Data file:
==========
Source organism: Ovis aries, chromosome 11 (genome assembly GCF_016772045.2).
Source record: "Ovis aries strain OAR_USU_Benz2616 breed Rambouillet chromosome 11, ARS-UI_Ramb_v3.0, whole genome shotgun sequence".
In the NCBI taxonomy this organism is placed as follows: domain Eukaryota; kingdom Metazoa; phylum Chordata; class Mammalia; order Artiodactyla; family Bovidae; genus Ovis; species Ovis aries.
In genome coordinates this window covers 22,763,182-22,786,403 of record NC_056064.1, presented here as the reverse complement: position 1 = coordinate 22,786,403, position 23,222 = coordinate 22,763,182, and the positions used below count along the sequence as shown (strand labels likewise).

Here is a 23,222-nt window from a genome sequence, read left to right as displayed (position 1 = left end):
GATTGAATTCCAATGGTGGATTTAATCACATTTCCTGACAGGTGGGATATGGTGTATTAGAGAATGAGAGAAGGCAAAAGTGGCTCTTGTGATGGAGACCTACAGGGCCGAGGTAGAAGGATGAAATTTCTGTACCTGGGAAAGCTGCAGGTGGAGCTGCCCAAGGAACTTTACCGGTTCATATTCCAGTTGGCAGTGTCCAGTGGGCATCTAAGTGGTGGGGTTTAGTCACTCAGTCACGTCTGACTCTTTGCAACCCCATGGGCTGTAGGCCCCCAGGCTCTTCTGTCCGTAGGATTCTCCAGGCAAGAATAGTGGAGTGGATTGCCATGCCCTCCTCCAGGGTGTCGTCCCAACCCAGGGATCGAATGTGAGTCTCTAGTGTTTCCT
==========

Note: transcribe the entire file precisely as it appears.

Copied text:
Source organism: Ovis aries, chromosome 11 (genome assembly GCF_016772045.2).
Source record: "Ovis aries strain OAR_USU_Benz2616 breed Rambouillet chromosome 11, ARS-UI_Ramb_v3.0, whole genome shotgun sequence".
In the NCBI taxonomy this organism is placed as follows: domain Eukaryota; kingdom Metazoa; phylum Chordata; class Mammalia; order Artiodactyla; family Bovidae; genus Ovis; species Ovis aries.
In genome coordinates this window covers 22,763,182-22,786,403 of record NC_056064.1, presented here as the reverse complement: position 1 = coordinate 22,786,403, position 23,222 = coordinate 22,763,182, and the positions used below count along the sequence as shown (strand labels likewise).

Here is a 23,222-nt window from a genome sequence, read left to right as displayed (position 1 = left end):
GATTGAATTCCAATGGTGGATTTAATCACATTTCCTGACAGGTGGGATATGGTGTATTAGAGAATGAGAGAAGGCAAAAGTGGCTCTTGTGATGGAGACCTACAGGGCCGAGGTAGAAGGATGAAATTTCTGTACCTGGGAAAGCTGCAGGTGGAGCTGCCCAAGGAACTTTACCGGTTCATATTCCAGTTGGCAGTGTCCAGTGGGCATCTAAGTGGTGGGGTTTAGTCACTCAGTCACGTCTGACTCTTTGCAACCCCATGGGCTGTAGGCCCCCAGGCTCTTCTGTCCGTAGGATTCTCCAGGCAAGAATAGTGGAGTGGATTGCCATGCCCTCCTCCAGGGTGTCGTCCCAACCCAGGGATCGAATGTGAGTCTCTAGTGTTTCCT